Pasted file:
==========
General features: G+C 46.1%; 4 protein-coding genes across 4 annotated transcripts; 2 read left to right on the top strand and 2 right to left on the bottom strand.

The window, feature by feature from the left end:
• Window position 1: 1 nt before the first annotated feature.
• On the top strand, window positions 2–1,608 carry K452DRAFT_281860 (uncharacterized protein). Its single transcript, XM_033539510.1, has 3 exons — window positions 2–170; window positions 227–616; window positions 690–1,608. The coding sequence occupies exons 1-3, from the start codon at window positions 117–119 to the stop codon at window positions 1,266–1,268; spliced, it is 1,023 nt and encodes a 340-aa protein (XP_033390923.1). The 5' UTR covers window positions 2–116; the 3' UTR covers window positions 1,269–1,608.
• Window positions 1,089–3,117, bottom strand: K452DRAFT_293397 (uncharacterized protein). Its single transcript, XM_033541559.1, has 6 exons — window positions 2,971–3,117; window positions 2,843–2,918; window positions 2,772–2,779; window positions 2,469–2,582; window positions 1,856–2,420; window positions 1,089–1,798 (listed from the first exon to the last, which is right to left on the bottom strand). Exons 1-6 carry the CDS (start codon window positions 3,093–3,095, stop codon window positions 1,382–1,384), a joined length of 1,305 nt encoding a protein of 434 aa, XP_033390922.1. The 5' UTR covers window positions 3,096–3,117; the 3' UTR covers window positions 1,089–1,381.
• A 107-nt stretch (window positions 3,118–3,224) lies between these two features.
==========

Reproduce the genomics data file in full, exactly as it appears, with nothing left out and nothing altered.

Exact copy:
General features: G+C 46.1%; 4 protein-coding genes across 4 annotated transcripts; 2 read left to right on the top strand and 2 right to left on the bottom strand.

The window, feature by feature from the left end:
• Window position 1: 1 nt before the first annotated feature.
• On the top strand, window positions 2–1,608 carry K452DRAFT_281860 (uncharacterized protein). Its single transcript, XM_033539510.1, has 3 exons — window positions 2–170; window positions 227–616; window positions 690–1,608. The coding sequence occupies exons 1-3, from the start codon at window positions 117–119 to the stop codon at window positions 1,266–1,268; spliced, it is 1,023 nt and encodes a 340-aa protein (XP_033390923.1). The 5' UTR covers window positions 2–116; the 3' UTR covers window positions 1,269–1,608.
• Window positions 1,089–3,117, bottom strand: K452DRAFT_293397 (uncharacterized protein). Its single transcript, XM_033541559.1, has 6 exons — window positions 2,971–3,117; window positions 2,843–2,918; window positions 2,772–2,779; window positions 2,469–2,582; window positions 1,856–2,420; window positions 1,089–1,798 (listed from the first exon to the last, which is right to left on the bottom strand). Exons 1-6 carry the CDS (start codon window positions 3,093–3,095, stop codon window positions 1,382–1,384), a joined length of 1,305 nt encoding a protein of 434 aa, XP_033390922.1. The 5' UTR covers window positions 3,096–3,117; the 3' UTR covers window positions 1,089–1,381.
• A 107-nt stretch (window positions 3,118–3,224) lies between these two features.